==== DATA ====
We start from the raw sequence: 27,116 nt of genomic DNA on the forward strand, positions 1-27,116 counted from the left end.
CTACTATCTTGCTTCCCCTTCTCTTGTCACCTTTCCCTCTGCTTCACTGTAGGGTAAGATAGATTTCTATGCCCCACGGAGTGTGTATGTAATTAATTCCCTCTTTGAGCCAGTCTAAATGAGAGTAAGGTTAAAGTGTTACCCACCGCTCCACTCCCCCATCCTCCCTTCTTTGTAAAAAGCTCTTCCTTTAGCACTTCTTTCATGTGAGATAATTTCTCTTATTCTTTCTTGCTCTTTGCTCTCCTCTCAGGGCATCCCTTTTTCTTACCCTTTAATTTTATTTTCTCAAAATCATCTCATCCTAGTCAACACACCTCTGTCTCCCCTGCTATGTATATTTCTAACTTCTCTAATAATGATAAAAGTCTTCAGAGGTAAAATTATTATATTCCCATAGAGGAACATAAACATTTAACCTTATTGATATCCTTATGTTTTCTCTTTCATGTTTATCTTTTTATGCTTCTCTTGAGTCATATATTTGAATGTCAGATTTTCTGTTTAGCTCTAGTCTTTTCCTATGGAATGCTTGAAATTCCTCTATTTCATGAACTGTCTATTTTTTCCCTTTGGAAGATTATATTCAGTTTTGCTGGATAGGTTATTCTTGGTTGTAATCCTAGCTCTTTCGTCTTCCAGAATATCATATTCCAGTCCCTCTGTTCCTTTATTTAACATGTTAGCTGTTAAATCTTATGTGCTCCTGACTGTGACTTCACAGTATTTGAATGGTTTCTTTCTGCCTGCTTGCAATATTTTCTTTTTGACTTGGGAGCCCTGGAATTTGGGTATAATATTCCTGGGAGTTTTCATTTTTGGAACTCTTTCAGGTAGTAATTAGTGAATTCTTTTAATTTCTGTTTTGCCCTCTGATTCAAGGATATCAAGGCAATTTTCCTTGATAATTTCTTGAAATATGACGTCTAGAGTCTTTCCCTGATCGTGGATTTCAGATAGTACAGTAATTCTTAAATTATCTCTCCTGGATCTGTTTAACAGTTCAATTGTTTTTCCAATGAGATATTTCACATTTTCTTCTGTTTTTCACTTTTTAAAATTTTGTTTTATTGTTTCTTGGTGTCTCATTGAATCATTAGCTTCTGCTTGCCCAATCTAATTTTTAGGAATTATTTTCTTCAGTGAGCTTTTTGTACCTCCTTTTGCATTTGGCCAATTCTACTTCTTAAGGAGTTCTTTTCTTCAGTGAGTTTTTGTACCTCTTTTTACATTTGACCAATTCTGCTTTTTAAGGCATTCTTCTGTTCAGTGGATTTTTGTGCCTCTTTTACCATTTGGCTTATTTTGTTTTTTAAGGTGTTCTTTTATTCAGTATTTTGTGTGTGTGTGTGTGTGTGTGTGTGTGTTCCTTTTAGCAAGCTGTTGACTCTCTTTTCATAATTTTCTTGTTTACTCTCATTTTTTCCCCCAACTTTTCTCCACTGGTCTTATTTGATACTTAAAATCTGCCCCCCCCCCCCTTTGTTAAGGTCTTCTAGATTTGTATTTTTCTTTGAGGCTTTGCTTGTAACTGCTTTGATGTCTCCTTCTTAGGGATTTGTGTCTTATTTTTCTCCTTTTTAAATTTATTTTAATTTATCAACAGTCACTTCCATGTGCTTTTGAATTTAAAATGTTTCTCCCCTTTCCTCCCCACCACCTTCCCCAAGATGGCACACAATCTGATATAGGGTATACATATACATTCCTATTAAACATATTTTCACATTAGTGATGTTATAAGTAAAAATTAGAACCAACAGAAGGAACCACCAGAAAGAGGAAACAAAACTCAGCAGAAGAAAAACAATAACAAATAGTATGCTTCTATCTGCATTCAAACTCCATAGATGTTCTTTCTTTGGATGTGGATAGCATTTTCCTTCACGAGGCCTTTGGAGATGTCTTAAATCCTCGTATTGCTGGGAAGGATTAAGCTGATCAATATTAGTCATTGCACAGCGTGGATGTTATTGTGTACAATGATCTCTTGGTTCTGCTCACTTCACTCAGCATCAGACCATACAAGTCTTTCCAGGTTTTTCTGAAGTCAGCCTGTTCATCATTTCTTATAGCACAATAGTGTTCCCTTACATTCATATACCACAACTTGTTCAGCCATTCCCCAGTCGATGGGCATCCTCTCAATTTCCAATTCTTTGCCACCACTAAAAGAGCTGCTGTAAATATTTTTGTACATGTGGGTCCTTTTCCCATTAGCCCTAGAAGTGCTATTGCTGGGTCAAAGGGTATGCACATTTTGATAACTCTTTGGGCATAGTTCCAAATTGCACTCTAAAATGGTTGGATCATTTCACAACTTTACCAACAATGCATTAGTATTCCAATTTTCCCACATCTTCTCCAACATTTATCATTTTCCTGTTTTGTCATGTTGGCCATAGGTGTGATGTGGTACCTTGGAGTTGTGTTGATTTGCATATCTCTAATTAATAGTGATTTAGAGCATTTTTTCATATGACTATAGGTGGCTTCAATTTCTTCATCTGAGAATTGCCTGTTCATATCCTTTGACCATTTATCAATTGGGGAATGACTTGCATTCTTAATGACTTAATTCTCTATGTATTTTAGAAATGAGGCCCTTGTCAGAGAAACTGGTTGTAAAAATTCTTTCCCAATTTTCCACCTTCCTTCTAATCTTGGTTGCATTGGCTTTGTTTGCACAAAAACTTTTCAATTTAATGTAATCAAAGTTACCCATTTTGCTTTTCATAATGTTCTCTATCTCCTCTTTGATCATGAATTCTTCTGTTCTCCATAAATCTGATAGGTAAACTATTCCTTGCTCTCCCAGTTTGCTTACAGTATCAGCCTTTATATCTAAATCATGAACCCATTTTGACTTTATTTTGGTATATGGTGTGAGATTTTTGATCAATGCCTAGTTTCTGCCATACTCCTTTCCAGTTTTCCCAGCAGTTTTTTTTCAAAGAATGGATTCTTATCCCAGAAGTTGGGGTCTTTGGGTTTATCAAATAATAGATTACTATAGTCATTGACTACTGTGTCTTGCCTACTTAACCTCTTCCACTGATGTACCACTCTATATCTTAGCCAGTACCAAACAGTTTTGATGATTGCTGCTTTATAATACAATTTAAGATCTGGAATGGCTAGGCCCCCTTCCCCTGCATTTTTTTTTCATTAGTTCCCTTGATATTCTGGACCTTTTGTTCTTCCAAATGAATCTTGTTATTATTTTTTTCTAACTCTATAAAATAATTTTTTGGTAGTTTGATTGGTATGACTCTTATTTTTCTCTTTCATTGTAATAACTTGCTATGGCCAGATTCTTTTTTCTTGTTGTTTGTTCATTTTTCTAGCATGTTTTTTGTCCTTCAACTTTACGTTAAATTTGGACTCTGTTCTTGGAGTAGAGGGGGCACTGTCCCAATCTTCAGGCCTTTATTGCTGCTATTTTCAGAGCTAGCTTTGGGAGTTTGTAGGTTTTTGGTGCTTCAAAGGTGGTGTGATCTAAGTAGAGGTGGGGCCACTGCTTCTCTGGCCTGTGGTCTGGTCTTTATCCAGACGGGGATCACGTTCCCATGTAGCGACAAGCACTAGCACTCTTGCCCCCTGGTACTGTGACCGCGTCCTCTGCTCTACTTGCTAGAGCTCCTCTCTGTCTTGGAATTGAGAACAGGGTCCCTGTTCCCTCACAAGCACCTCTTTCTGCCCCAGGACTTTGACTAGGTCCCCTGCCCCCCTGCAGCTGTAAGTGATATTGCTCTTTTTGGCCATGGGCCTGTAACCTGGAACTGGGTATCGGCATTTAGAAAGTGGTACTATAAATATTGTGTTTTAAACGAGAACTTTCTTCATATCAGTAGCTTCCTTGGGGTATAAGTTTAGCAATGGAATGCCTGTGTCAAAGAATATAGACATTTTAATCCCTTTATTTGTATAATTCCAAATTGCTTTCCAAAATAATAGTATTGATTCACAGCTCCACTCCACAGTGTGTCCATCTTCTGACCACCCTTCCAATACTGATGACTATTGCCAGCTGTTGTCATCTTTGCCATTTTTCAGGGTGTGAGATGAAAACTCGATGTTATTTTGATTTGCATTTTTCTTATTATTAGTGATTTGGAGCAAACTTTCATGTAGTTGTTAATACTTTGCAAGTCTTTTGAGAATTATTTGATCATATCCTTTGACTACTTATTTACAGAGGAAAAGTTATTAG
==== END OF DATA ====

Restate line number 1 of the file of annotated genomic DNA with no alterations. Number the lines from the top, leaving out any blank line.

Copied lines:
We start from the raw sequence: 27,116 nt of genomic DNA on the forward strand, positions 1-27,116 counted from the left end.